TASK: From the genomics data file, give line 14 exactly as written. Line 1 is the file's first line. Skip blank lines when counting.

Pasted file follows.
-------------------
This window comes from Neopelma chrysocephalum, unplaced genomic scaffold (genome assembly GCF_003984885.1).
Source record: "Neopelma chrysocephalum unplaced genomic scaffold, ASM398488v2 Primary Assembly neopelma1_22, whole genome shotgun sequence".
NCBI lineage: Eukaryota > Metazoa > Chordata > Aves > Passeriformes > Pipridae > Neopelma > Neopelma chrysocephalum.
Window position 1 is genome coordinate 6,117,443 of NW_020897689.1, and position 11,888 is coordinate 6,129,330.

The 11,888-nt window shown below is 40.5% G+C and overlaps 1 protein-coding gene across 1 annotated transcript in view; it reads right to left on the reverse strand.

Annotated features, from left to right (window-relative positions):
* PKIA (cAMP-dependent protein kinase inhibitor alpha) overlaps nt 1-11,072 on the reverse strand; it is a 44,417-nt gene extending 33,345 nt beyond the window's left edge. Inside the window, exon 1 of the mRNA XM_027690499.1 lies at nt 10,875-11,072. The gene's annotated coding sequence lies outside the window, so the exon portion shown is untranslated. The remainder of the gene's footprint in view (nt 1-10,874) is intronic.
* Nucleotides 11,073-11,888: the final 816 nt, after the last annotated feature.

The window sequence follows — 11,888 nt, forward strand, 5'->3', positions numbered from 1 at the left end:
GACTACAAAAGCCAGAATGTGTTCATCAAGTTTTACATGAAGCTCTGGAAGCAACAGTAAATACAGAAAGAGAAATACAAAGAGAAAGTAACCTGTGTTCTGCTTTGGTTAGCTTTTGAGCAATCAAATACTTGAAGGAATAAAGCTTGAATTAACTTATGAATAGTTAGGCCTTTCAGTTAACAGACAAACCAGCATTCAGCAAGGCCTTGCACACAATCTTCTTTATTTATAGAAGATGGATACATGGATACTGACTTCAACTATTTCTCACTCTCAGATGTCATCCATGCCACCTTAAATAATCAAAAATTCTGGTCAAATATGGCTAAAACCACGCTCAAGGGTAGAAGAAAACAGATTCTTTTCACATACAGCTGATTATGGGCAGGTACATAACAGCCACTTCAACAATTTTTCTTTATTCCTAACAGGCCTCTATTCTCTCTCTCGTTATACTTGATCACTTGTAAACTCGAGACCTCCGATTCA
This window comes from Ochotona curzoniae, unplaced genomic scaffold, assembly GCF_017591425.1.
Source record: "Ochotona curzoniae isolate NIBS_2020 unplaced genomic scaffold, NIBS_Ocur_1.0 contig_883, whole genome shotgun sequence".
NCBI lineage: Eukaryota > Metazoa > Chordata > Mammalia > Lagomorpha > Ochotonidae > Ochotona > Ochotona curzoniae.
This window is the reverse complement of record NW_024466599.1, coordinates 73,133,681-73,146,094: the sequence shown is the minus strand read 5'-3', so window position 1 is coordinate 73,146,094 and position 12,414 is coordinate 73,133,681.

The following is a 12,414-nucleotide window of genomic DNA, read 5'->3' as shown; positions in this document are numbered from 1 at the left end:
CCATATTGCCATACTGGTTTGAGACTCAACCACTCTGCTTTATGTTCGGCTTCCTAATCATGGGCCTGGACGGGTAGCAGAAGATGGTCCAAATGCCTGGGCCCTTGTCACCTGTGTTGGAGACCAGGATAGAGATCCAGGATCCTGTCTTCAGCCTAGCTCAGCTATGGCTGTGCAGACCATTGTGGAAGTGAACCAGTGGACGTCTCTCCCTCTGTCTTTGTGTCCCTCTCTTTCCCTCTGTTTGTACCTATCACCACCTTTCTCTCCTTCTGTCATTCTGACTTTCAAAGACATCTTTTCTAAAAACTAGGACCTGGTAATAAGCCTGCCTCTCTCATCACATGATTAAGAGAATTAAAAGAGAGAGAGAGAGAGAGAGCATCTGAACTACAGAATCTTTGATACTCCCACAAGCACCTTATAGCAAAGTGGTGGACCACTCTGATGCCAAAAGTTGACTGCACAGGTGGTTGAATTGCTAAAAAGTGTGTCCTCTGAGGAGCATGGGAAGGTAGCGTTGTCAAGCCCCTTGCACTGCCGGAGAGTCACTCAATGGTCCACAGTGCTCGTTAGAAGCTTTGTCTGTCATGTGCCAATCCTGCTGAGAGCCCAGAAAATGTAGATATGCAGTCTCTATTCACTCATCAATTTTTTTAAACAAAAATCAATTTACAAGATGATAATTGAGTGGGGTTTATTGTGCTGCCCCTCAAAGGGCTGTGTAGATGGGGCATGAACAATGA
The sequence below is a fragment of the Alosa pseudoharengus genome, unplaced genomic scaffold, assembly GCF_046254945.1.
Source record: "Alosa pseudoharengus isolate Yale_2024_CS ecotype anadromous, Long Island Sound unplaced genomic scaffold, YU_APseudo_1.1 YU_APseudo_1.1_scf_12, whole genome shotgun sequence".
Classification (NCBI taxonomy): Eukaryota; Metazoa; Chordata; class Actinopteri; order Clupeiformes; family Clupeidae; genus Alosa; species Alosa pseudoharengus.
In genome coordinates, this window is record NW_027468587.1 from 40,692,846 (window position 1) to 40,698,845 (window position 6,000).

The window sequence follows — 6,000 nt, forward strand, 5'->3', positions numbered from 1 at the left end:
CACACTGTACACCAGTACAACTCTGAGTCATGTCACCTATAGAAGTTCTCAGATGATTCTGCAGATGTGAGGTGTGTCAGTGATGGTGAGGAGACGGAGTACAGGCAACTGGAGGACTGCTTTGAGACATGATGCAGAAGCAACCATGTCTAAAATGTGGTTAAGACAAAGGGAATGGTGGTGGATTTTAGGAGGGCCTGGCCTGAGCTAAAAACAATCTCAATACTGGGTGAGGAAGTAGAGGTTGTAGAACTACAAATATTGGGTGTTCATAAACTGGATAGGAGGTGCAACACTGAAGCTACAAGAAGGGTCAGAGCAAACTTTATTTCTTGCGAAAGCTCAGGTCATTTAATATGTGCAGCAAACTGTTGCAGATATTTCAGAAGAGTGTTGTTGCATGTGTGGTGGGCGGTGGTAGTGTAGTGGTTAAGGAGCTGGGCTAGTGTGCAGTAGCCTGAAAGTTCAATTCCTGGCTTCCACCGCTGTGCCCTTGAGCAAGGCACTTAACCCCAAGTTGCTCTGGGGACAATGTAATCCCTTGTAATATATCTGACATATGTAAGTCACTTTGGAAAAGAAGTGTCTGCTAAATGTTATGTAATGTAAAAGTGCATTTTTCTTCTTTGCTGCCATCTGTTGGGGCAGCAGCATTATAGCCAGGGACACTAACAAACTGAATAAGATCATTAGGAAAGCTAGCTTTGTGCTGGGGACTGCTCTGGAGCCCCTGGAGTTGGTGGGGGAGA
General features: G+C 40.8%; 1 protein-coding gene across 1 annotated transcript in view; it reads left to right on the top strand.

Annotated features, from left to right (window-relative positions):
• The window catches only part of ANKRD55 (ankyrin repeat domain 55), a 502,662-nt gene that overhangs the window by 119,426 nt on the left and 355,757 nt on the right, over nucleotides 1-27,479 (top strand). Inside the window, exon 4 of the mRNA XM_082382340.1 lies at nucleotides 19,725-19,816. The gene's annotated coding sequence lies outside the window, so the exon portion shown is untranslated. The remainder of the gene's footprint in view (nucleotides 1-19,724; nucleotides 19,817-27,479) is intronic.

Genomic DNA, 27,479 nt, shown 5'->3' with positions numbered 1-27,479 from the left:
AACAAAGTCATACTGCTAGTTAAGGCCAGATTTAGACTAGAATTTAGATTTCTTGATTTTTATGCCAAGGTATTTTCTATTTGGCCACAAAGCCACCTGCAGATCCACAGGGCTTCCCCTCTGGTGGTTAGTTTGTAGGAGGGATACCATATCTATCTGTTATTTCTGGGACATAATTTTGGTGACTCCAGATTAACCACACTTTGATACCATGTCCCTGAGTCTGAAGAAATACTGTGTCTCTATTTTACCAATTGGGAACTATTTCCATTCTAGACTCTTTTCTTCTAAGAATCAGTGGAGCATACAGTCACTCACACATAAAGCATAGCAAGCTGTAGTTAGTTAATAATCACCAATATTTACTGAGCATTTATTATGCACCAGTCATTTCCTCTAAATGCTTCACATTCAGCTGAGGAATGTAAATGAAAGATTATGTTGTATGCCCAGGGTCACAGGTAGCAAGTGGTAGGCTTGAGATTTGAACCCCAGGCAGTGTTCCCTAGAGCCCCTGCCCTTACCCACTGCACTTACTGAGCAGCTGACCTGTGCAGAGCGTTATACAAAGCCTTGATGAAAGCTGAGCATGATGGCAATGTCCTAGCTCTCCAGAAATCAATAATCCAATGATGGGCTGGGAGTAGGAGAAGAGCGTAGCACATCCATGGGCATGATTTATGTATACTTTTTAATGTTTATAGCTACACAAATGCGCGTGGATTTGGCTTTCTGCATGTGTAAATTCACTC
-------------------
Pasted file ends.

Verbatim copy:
This window is the reverse complement of record NW_024466599.1, coordinates 73,133,681-73,146,094: the sequence shown is the minus strand read 5'-3', so window position 1 is coordinate 73,146,094 and position 12,414 is coordinate 73,133,681.